Our society affirms the statement of Gloria Steinem that a woman without a man is like a fish without a bicycle. That message has been sent to fathers in a thousand different ways by academic writers, entertainers, and government programs, which subsidize illegitimacy and discount the role of fatherhood. No amount of "The More You Know" public service announcements can stem that tide without confronting the forces that like a corrosive acid eat away at the institution of fatherhood.

When one begins to talk about this issue, our society's oversensitivity kicks in. To say that you believe fatherlessness is a problem is taken as bashing single mothers (which is something only David Letterman's allowed to do.)

Of course, I'm not bashing single mothers, but I refuse to allow political correctness to claim that one plus zero equals two. No how matter how great mom is, she's not dad. She cannot take his place in their child's heart no matter how hard she tries. And yes, this is also true in the reverse. Dad can't take mom's place either, but that social problem is less prevalent with little statistics available. We do, however, have statistical evidence revealing the negative impact of absentee fathers. Those who argue otherwise are arguing for the worthlessness of fathers from a mathematical standpoint.

Recall, from early algebra, if you were given the equation "M+ F = M" and told to solve for "F," it would be a simple exercise. F = 0 as it adds nothing to the equation. This is exactly what many modern feminists allege about fathers.

Nor should this be interpreted as a call for more abortions. Abortion, if anything, has separated men from a sense of responsibility, as our nation's laws in effect declare a child the sole property of the mother.

On the issue of fathers, the "reality-based" community denies social studies, citing people who grew up well with only one parent or grew up poorly with two parents. These arguments are much like a smoker's justification that Uncle Joe smoked three packs a day and lived to be eighty-five. Exceptions to a general rule don't disprove the rule when a large body of science backs it up.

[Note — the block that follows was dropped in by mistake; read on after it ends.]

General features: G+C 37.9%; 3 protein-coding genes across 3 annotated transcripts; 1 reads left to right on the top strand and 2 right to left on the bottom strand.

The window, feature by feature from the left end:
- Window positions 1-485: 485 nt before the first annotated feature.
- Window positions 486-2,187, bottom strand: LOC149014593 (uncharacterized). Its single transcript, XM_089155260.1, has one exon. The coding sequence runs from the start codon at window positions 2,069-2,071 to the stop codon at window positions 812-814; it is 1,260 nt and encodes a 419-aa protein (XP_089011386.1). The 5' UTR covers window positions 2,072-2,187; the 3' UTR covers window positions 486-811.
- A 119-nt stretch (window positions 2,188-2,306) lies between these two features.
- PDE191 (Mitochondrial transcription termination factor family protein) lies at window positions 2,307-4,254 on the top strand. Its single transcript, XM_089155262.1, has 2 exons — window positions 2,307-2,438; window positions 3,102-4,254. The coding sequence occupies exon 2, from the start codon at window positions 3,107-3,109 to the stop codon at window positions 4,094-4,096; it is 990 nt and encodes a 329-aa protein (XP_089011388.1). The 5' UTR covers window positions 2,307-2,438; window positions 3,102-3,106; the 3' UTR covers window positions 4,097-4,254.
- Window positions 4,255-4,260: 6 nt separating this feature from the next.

The science is ignored because it undermines the institutional ideal of self-actualization. The unhappy married couple that stays together "for the children" is mocked. The man who "comes out of the closet" and leaves his wife and children is celebrated for following his heart. Commitment and obligation are cast aside for happiness and immediate personal fulfillment.

There is a price to pay, and, like with government spending, the future generations pay the most dearly. Children have been treated as secondary considerations, as worth less than the personal gratification of their parents.

It may have been their choice to make, but I'm reminded of the words of the knight in Indiana Jones and the Last Crusade after Walter Donovan drank from the false grail. "He chose poorly."

Hundreds of billions of the dollars we spend on government expenditures are the direct result of fatherlessness, from health care for poor children, to welfare, to prisons to house the young men whose substitutes for dad led them into a life of crime. America has a higher percentage of its population in prison than any nation on the face of the Earth. Somehow, there's never quite enough space. We continually debate how we will find new space to house all the new prisoners, while ignoring the decline of fatherhood that has created the problem in the first place.

Yet with Harrisburg on the brink of martial law, this news reminds us we can only build so many jails. The message of Harrisburg is clear: a day of reckoning is coming. It seems far more likely America's largest cities will be under siege from their father-hungry children than from al-Qaeda.